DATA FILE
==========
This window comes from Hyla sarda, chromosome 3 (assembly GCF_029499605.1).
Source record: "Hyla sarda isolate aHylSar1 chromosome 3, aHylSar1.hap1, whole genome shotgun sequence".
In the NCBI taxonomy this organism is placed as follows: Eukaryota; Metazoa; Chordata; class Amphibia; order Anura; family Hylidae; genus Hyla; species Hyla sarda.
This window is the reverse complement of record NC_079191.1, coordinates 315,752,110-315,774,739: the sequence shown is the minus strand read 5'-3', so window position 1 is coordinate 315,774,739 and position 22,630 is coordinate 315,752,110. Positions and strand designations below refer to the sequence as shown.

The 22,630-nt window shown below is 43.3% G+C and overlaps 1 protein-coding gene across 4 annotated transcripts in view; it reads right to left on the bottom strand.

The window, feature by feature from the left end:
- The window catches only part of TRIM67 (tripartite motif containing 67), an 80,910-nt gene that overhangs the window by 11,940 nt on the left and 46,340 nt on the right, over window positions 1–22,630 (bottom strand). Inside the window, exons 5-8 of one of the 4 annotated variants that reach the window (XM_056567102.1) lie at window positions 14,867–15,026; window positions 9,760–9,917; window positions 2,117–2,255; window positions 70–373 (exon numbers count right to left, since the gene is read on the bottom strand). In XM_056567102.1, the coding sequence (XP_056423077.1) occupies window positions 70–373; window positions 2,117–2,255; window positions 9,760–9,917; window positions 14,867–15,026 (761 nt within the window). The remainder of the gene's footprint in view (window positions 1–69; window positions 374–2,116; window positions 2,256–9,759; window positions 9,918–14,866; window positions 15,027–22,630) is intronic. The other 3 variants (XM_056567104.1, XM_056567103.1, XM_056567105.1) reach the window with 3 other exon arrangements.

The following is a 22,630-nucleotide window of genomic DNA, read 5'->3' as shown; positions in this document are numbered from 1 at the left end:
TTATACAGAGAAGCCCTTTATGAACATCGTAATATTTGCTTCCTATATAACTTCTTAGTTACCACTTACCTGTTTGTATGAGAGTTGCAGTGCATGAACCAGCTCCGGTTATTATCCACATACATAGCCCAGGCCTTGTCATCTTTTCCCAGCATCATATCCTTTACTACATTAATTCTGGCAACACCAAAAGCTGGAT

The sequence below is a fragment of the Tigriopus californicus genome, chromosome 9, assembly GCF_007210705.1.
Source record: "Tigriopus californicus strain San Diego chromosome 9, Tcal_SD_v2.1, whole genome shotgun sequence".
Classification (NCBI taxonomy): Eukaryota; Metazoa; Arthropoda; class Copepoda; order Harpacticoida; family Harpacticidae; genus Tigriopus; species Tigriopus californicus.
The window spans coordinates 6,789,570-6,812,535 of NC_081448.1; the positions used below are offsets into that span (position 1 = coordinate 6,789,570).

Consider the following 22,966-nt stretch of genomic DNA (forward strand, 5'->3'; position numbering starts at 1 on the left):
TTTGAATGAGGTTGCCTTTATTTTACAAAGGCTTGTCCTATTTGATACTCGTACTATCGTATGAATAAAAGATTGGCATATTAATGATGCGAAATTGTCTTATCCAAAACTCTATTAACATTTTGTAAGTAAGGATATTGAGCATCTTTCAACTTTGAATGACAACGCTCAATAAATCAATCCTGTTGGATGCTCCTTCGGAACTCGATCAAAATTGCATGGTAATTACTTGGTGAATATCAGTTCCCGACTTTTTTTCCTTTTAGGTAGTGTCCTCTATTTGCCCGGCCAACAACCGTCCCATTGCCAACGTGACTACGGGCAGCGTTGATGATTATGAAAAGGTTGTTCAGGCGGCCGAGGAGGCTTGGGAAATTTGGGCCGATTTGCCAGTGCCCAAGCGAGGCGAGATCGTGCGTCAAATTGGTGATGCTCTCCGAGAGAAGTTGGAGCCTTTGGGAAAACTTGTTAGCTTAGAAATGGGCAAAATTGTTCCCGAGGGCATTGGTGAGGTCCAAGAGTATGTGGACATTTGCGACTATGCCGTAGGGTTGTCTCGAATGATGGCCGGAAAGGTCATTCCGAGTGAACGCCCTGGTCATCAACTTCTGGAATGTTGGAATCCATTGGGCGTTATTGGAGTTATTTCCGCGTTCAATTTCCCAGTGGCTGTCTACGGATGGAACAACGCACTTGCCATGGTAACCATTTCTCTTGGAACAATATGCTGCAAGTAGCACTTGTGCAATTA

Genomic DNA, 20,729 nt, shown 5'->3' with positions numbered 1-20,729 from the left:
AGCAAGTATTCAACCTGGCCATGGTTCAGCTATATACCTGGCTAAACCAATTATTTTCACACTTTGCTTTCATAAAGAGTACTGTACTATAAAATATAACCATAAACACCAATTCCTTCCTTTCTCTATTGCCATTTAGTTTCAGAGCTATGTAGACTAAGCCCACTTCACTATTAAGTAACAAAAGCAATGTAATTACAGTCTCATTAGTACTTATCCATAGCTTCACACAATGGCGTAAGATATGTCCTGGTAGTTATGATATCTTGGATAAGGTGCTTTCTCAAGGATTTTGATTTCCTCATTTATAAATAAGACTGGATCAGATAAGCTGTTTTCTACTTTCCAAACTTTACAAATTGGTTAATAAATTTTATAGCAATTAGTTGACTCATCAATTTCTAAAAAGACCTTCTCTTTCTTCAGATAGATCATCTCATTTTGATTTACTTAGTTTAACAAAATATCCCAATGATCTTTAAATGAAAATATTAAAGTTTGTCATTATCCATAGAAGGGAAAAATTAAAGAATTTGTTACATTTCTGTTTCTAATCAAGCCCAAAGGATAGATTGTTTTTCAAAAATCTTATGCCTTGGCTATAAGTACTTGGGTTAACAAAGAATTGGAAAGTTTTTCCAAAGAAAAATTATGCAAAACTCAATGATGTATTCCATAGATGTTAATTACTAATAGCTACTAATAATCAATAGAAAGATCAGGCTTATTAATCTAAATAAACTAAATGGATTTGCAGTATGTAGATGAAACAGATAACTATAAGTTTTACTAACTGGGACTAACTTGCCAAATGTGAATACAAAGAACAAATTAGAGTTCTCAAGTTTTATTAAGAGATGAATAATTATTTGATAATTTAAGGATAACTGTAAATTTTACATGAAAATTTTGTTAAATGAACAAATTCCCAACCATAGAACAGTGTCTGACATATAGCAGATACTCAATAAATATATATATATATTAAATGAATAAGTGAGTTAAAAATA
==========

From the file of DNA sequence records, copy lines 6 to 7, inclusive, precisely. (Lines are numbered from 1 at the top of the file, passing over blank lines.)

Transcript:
The window, feature by feature from the left end:
- The window catches only part of TRIM67 (tripartite motif containing 67), an 80,910-nt gene that overhangs the window by 11,940 nt on the left and 46,340 nt on the right, over window positions 1–22,630 (bottom strand). Inside the window, exons 5-8 of one of the 4 annotated variants that reach the window (XM_056567102.1) lie at window positions 14,867–15,026; window positions 9,760–9,917; window positions 2,117–2,255; window positions 70–373 (exon numbers count right to left, since the gene is read on the bottom strand). In XM_056567102.1, the coding sequence (XP_056423077.1) occupies window positions 70–373; window positions 2,117–2,255; window positions 9,760–9,917; window positions 14,867–15,026 (761 nt within the window). The remainder of the gene's footprint in view (window positions 1–69; window positions 374–2,116; window positions 2,256–9,759; window positions 9,918–14,866; window positions 15,027–22,630) is intronic. The other 3 variants (XM_056567104.1, XM_056567103.1, XM_056567105.1) reach the window with 3 other exon arrangements.